Part One: The Place
I attended a financial blogger conference from Oct 17 to Oct 20 in St. Louis, MO. Had a blast!
Funny, how I had never considered myself a personal finance writer. What do I know about finance? I’m a travel nut. I love going places whenever I have a chance. Sometimes when I don’t, too.
Even though I write books and articles on what is essentially an intelligent way of using credit cards for profit, I still considered myself purely a travel writer.
I don’t know much about investments, I don’t clip coupons, and I rarely manage to take advantage of Groupon or Living Social and such. I mean, even when I buy these deals, something always comes up. A few weeks ago, I bought a bunch of cheap Duracel batteries off Groupon, and the Fedex somehow managed to lose the shipment! Got my money back, but I had to ask for it.
My wife and I enjoy different kinds of food which means we always end up eating at her favorite places :). Last time we were able to use one of those deals successfully was sometime last year. Both of us got really, and I mean really, drunk at a Mojito brunch on the Upper West Side. Don’t even remember how we got back home. So that was a success! Just that one time.
However, what I do know is how to live on the budget and how not to make a credit card debt. I pulled myself out of credit card debt in the 90s, and I have never looked back ever since. While my debt was never anything spectacular, getting out of it still remains one of the two highest points in my life. Another one was quitting smoking 21 years ago. Now, I guess, would be a good time to do something about my waistline–so it could be the third.
I can’t be making credit card debt anyway. I travel for free. I fly for free and I stay at hotels for free, too. Sometimes, I even eat and rent cars for free–when I feel especially
cheap frugal. And credit cards are instrumental in getting me there. If I borrowed money from credit cards and paid them 12%-18% interest–that wouldn’t be free, that would be stupid. I’m against stupid, and I feel very strongly about it.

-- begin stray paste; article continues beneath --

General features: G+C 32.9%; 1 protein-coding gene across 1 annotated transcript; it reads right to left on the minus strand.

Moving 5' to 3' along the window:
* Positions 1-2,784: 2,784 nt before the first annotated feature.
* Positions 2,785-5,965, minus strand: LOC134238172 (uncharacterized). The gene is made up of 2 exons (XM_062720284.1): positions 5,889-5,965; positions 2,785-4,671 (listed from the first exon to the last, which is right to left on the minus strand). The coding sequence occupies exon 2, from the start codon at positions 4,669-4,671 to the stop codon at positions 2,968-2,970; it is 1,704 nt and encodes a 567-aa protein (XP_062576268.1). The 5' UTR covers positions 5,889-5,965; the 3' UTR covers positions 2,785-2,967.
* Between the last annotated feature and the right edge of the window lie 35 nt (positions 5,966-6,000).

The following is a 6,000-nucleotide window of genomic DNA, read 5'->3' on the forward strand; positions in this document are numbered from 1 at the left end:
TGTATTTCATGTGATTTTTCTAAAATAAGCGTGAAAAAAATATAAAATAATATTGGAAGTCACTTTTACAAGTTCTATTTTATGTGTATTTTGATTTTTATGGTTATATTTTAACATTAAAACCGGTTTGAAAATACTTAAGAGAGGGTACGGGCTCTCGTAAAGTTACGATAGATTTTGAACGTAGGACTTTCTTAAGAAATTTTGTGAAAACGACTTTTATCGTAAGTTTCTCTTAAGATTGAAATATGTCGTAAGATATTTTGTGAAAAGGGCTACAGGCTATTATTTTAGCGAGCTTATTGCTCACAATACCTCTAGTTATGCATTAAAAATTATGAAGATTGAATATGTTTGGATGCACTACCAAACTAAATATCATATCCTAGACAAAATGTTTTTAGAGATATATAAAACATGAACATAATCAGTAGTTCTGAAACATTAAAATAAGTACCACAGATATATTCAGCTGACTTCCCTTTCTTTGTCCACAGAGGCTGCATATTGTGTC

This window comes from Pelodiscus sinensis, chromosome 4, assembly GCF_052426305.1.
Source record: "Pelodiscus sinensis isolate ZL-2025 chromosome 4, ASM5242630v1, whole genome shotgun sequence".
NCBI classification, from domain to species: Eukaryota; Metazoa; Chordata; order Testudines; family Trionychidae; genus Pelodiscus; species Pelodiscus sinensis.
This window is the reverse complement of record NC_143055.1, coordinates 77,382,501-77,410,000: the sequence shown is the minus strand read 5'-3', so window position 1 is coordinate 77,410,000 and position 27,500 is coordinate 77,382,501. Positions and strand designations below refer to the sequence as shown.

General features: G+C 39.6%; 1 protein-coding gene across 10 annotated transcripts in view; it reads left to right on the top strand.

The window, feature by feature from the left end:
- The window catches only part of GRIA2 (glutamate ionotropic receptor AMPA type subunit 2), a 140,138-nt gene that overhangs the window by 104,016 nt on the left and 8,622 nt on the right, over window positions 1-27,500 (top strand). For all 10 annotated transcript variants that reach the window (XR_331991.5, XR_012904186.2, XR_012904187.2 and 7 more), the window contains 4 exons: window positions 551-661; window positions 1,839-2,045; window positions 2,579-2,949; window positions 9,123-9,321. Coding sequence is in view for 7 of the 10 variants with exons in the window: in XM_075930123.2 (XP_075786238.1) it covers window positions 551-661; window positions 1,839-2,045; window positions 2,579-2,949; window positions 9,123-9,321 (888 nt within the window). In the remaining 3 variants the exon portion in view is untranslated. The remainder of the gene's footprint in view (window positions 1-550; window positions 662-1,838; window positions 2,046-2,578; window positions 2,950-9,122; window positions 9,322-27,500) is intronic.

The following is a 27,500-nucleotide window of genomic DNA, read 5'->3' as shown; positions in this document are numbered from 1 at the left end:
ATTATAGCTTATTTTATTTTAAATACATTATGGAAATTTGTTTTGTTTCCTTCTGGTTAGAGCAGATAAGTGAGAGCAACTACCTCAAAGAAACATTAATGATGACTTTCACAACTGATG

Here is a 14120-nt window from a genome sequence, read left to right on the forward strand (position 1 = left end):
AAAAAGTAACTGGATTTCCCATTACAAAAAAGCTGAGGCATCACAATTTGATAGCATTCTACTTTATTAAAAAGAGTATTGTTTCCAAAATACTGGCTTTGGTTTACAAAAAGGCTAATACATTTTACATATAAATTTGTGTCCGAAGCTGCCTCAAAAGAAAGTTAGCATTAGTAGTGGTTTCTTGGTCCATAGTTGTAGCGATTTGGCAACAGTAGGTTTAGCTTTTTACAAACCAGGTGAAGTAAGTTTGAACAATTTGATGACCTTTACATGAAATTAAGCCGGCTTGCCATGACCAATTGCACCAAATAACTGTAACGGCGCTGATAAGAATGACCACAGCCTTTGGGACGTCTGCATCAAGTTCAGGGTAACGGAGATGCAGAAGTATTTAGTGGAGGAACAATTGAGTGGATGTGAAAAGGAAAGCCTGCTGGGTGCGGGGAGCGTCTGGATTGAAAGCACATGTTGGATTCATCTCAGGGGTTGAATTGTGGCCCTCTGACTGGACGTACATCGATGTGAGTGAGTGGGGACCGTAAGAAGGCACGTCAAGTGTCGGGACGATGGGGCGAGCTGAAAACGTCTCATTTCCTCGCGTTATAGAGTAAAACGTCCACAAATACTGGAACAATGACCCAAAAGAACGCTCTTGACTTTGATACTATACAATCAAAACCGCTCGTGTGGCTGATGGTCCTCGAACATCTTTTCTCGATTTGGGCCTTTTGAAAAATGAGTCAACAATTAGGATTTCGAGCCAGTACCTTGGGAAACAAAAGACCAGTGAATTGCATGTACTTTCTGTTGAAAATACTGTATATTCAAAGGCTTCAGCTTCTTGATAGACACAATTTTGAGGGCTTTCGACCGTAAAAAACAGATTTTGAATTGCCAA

So who said, I was not a personal finance writer? I guess, in the end I am. Without even knowing.
But anyhow, I digress. Since this was a financial conference, I guess I should talk a little about budgeting for it. So here goes.
My total cash outlay for the conference was as follows:
$90 for the conference pass bought at the exchange.
$80 car service to/from La Guardia.
$5 airline taxes.
$9 for all Metroline travel in St Louis.
$100 for the upgrade at Hyatt that included a huge corner room, free Internet, and access to the lounge.
$15 for the media lunch with Jason and Eric at the Sports Bar.
$15-20 for the tips to the maid and bartenders total.
That’s $319 total. I might’ve missed something but I think that’s it.
Miles and points used for the trip: 15,000 British Airways Avios and 32,000 Utlimate Reward points transferred to Hyatt for four nights.
Was it a good redemption? That’s not the best, but decent. I booked my trip very close to the event. The cheapest direct flight from NYC to St. Louis at that point was around $260, and the Hyatt room went for $195 a night without internet, which is an additional $10 a night. While I could find better redemption rates for my miles and points, to me they are a renewable resource. I estimate saving close to $1,000 considering that I didn’t have to eat out due to the lounge access.
I got to St Louis from La Guardia using British Avios on American Airlines. All 15,000 of them. An American, Delta or United ticket would’ve cost me 25,000.
Next step to insure not to overpay was taking the Metrolink for $2.25. I wish our New York airports had subway connections. Airport transportation in my neck of wood is a huge financial burden.
At the hotel reception, I asked for an upgrade, which I always do because asking doesn’t hurt. I’m not a Hyatt elite member, and the Hyatt website offered an upgrade to a Club Floor room for $150 a night–thanks but no, thanks. The front desk offered an upgrade to a corner room for $100 a night, I said pass; then he went down to $50, passed again. Then he offered $25 and threw in free internet and lounge access. I was sold. Considering I would’ve paid $10 a night for internet anyway, that was no-brainer. The room was very large, perhaps around 700 sq ft. It had a safe, spacious enough to hold a laptop; a large flat screen TV with a couple of movie channels, a coffee machine, and a fridge. Most importantly, the views could not be beat.
The hotel was very nice, and the Regency Club lounge was fantastic. If you can get upgrade without paying too much, it’s totally worth it. Between their excellent (albeit very limited) menu, and the food provided by the conference organizers, I was never hungry or compelled to eat anywhere else.
Not only was every hotel employee friendly, they were proactively helpful. While I was at the lounge on the last day, the lady from the kitchen came out and asked me when I was leaving, then wished me a good flight. It’s those little things you remember. Next morning a few Hyatt “suits” were inspecting the lounge, so I made sure to tell them how pleased I was.
There were a few housekeeping hiccups that did not, however, detract me from an overwhelmingly positive experience. On the first day, I found a couple of lubricants in a drawer (no, not making this up:)) Then, they forgot to clean my room one day, although they came as soon as I called them. Another day, they forgot to bring condiments along with coffee. Considering that a hotel was overrun by a convention and other events, and there was a game in town, it was really not a big deal.
Here are a few more pics.